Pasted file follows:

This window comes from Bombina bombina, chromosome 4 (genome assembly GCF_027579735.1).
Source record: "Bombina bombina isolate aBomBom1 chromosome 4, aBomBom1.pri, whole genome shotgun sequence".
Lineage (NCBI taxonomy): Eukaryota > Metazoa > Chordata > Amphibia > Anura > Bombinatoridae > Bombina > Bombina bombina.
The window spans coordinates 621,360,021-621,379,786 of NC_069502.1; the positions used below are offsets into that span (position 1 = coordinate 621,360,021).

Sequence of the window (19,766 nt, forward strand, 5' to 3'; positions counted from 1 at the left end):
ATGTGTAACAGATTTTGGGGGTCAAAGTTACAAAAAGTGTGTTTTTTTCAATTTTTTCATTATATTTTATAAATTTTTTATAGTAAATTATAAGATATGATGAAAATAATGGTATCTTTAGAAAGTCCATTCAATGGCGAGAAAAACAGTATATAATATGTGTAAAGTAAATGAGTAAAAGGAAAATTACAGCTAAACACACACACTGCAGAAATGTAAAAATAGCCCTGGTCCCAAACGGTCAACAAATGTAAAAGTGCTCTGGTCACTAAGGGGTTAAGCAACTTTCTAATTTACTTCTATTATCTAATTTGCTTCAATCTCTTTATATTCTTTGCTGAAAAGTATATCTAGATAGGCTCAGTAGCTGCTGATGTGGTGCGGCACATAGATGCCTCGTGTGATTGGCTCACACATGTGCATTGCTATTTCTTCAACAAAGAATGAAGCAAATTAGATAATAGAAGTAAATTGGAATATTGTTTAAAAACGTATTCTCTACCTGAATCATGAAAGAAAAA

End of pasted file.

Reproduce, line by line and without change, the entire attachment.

This window comes from Bombina bombina, chromosome 4 (genome assembly GCF_027579735.1).
Source record: "Bombina bombina isolate aBomBom1 chromosome 4, aBomBom1.pri, whole genome shotgun sequence".
Lineage (NCBI taxonomy): Eukaryota > Metazoa > Chordata > Amphibia > Anura > Bombinatoridae > Bombina > Bombina bombina.
The window spans coordinates 621,360,021-621,379,786 of NC_069502.1; the positions used below are offsets into that span (position 1 = coordinate 621,360,021).

Sequence of the window (19,766 nt, forward strand, 5' to 3'; positions counted from 1 at the left end):
ATGTGTAACAGATTTTGGGGGTCAAAGTTACAAAAAGTGTGTTTTTTTCAATTTTTTCATTATATTTTATAAATTTTTTATAGTAAATTATAAGATATGATGAAAATAATGGTATCTTTAGAAAGTCCATTCAATGGCGAGAAAAACAGTATATAATATGTGTAAAGTAAATGAGTAAAAGGAAAATTACAGCTAAACACACACACTGCAGAAATGTAAAAATAGCCCTGGTCCCAAACGGTCAACAAATGTAAAAGTGCTCTGGTCACTAAGGGGTTAAGCAACTTTCTAATTTACTTCTATTATCTAATTTGCTTCAATCTCTTTATATTCTTTGCTGAAAAGTATATCTAGATAGGCTCAGTAGCTGCTGATGTGGTGCGGCACATAGATGCCTCGTGTGATTGGCTCACACATGTGCATTGCTATTTCTTCAACAAAGAATGAAGCAAATTAGATAATAGAAGTAAATTGGAATATTGTTTAAAAACGTATTCTCTACCTGAATCATGAAAGAAAAA